system which forms the lateral load resisting system.
• Shear walls are subjected to axial load, bending
moment and shear forces.
• In residential construction, shear walls are straight
external walls that typically form a box like structure
provides all of the lateral support of the building.
• Shear walls generally start at the foundation level and
are continuous throughout the building height.
• Thickness can be as low as 150mm or as high as 400mm
in high rise buildings.
IMPORTANCE OF SHEAR WALLS:
• If shear walls are designed and constructed properly,
they will have the strength and stiffness to resist the
horizontal forces.
• Lateral forces are caused by wind, earthquake and
uneven settlement loads in addition to the weight of
structure and occupants can create powerful twisting
(torsion) forces.
• These forces can literally tear a building apart and
hence reinforcing a frame by attaching or placing a rigid
wall inside maintains the shape and prevents rotation at
the joints.
• Shear walls are especially important in high rise
buildings subjected to lateral wind and seismic forces.
• In last two decades, shear walls became an important
part of mid and high rise buildings.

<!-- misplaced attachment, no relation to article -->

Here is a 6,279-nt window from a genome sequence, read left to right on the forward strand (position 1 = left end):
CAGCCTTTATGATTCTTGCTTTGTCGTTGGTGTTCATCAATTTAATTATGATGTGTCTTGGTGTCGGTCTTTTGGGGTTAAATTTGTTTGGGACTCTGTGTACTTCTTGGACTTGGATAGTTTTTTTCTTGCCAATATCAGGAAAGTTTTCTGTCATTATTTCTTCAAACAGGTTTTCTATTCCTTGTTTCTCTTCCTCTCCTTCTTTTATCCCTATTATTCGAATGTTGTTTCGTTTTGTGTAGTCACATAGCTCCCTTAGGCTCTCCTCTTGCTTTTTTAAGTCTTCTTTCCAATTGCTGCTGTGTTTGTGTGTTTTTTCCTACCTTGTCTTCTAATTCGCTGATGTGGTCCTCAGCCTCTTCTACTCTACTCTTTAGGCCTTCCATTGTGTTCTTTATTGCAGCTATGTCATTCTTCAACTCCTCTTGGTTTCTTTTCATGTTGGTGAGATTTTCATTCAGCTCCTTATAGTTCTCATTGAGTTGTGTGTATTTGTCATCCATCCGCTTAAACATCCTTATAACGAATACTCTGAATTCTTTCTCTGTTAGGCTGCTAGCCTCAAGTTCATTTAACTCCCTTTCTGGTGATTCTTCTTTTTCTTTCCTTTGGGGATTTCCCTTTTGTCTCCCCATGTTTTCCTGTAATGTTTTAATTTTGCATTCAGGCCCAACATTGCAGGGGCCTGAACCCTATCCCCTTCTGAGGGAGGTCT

• As part of an earthquake resistant building design, these
walls are placed in building plan reducing lateral
displacements under earthquake loads.
PURPOSE OF SHEAR WALLS:
• Shear walls are not only designed to resist
gravity/vertical loads (loads which are due to self weight
and other moving loads) but they are also designed for
lateral loads of earthquakes and wind.
• These walls are structurally integrated with roofs/floors
and other lateral walls running across at right angles,
thereby giving three dimensional stability for the
building structures.
• Shear wall systems are more stable. It is so because
their supporting area (total c/s area) with reference to
total plan area of building is comparatively more unlike
in case of RCC framed structures
• Walls have to resist the uplift forces caused by the pull